CAIRO, 6 March 2021 – The discovery in Egypt of a manual explaining the mummification process has been hailed as “more than a cool foot note”.
Scientists have just unearthed a 3,500-year-old manual detailing the process for embalming a face.
It stands as “the oldest surviving manual on mummification” ever discovered.
Until recently, “only two texts on mummification had been identified” in total.
Anyone using this manual would have known the basics of the embalming process already, scientists at the University of Copenhagen said after the discovery.
They describe the manual as graduate work; not embalming 101.
The discovery provides more insight into the specific body preservation techniques used by Ancient Egyptians, according to the University’s Egyptologist Sofie Schiodt.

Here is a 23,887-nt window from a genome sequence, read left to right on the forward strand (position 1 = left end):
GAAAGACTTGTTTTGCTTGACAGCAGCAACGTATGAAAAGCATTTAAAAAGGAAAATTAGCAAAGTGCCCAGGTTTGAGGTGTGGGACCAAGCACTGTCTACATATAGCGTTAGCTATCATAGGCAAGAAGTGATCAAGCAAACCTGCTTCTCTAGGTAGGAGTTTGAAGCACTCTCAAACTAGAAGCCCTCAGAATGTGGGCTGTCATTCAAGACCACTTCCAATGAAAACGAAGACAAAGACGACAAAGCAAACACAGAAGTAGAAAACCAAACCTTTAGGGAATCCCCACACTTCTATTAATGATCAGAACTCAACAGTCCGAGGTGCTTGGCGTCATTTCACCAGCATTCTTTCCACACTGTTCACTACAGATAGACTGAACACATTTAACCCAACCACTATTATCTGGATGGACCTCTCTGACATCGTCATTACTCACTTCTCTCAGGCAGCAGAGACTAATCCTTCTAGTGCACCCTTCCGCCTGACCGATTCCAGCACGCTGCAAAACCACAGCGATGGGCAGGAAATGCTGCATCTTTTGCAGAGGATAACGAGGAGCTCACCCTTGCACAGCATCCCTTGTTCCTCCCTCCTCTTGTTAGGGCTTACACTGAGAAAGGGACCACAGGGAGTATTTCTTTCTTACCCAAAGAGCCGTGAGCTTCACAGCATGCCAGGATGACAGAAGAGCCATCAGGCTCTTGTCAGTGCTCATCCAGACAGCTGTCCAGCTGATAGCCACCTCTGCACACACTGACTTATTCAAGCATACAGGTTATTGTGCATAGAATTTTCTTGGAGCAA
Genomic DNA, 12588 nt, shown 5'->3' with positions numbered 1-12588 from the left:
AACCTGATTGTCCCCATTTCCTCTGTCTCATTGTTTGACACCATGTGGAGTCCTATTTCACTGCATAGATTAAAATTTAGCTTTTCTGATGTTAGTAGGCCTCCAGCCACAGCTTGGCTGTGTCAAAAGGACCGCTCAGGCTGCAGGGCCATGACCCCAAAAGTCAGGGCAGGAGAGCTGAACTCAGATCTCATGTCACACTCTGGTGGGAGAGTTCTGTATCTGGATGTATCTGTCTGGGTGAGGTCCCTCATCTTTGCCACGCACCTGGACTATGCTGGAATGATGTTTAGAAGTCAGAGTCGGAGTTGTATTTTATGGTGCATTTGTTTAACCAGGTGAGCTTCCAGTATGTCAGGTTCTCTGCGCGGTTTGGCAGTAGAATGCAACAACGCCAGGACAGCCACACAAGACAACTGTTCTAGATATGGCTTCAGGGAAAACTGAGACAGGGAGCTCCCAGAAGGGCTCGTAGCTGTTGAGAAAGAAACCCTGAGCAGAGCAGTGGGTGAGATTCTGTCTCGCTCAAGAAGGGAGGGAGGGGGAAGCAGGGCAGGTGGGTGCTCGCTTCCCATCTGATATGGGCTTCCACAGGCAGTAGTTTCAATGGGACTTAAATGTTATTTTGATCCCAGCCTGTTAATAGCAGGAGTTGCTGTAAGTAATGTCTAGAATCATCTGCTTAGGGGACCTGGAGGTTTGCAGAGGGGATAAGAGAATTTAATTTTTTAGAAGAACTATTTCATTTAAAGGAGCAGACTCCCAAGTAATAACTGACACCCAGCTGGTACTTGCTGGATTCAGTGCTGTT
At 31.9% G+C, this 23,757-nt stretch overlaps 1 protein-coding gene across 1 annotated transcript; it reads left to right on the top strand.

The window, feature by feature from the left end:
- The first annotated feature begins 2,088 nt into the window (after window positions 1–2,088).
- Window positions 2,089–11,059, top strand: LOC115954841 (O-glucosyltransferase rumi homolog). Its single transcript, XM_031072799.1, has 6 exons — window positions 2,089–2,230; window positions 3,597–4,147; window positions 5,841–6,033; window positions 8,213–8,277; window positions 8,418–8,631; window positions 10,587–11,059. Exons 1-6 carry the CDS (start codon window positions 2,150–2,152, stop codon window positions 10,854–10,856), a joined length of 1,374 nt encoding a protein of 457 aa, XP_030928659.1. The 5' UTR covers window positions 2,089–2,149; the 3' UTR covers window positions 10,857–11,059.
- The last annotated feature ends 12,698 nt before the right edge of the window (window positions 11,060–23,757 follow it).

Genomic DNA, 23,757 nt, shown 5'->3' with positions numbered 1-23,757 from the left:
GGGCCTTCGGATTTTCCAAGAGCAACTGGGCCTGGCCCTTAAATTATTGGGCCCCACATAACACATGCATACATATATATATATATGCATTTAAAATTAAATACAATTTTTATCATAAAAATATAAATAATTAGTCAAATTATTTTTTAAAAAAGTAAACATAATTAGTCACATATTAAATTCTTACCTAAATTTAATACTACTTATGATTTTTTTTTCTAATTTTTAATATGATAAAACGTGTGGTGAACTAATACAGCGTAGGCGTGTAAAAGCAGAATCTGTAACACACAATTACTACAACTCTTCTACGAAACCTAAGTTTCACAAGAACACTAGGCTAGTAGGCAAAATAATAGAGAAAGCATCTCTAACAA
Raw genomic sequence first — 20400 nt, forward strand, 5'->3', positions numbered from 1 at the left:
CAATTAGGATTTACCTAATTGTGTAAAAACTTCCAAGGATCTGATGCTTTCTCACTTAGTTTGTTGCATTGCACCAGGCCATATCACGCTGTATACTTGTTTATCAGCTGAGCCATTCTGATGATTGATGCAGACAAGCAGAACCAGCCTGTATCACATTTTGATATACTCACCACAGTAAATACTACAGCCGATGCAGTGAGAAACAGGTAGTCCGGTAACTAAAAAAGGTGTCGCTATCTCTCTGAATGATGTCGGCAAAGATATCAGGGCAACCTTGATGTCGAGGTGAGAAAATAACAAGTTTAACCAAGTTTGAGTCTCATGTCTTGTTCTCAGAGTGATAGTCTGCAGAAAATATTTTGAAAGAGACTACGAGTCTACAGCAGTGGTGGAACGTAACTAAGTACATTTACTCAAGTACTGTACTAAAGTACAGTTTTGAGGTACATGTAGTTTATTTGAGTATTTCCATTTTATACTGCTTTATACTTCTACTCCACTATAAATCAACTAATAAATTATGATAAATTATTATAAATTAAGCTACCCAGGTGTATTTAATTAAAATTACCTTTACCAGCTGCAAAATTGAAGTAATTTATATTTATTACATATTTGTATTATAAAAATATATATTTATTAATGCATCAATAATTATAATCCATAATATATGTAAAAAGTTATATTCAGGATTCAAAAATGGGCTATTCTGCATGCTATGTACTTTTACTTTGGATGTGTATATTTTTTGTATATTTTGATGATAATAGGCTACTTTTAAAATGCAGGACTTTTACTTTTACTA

According to the university, the process involved using a red linen lined with a specific liquid comprising many herbs.
The manual does not reveal everything about the techniques of mummification.
Using it would not have been enough to help someone who knew nothing more how to preserve a body in the same method.
It is clear, wrote one of the scientists, that Ancient Egyptians were not only good at burying the dead; they were especially good at keeping their methods buried, too.